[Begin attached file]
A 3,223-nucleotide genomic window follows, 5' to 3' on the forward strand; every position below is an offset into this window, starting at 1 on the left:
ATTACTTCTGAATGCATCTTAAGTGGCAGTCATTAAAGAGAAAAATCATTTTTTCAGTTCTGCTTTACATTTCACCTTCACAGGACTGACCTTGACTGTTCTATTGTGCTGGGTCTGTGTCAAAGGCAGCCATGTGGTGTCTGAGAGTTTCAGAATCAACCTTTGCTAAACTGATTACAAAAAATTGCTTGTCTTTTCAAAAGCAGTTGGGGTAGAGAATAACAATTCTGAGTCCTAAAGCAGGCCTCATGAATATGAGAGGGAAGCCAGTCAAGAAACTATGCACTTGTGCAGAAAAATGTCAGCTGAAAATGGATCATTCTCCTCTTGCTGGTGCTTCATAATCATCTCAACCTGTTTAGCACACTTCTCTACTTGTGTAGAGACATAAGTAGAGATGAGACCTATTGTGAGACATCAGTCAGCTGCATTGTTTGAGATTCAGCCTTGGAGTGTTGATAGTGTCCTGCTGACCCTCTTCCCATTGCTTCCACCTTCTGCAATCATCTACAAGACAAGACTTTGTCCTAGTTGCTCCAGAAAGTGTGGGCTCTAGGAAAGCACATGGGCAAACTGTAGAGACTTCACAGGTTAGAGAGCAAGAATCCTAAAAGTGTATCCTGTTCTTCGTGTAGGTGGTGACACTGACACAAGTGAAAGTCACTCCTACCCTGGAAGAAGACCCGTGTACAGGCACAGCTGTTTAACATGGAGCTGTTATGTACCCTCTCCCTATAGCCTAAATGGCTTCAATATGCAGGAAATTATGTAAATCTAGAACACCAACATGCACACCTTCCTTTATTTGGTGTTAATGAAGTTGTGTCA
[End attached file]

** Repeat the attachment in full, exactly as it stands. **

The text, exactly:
A 3,223-nucleotide genomic window follows, 5' to 3' on the forward strand; every position below is an offset into this window, starting at 1 on the left:
ATTACTTCTGAATGCATCTTAAGTGGCAGTCATTAAAGAGAAAAATCATTTTTTCAGTTCTGCTTTACATTTCACCTTCACAGGACTGACCTTGACTGTTCTATTGTGCTGGGTCTGTGTCAAAGGCAGCCATGTGGTGTCTGAGAGTTTCAGAATCAACCTTTGCTAAACTGATTACAAAAAATTGCTTGTCTTTTCAAAAGCAGTTGGGGTAGAGAATAACAATTCTGAGTCCTAAAGCAGGCCTCATGAATATGAGAGGGAAGCCAGTCAAGAAACTATGCACTTGTGCAGAAAAATGTCAGCTGAAAATGGATCATTCTCCTCTTGCTGGTGCTTCATAATCATCTCAACCTGTTTAGCACACTTCTCTACTTGTGTAGAGACATAAGTAGAGATGAGACCTATTGTGAGACATCAGTCAGCTGCATTGTTTGAGATTCAGCCTTGGAGTGTTGATAGTGTCCTGCTGACCCTCTTCCCATTGCTTCCACCTTCTGCAATCATCTACAAGACAAGACTTTGTCCTAGTTGCTCCAGAAAGTGTGGGCTCTAGGAAAGCACATGGGCAAACTGTAGAGACTTCACAGGTTAGAGAGCAAGAATCCTAAAAGTGTATCCTGTTCTTCGTGTAGGTGGTGACACTGACACAAGTGAAAGTCACTCCTACCCTGGAAGAAGACCCGTGTACAGGCACAGCTGTTTAACATGGAGCTGTTATGTACCCTCTCCCTATAGCCTAAATGGCTTCAATATGCAGGAAATTATGTAAATCTAGAACACCAACATGCACACCTTCCTTTATTTGGTGTTAATGAAGTTGTGTCA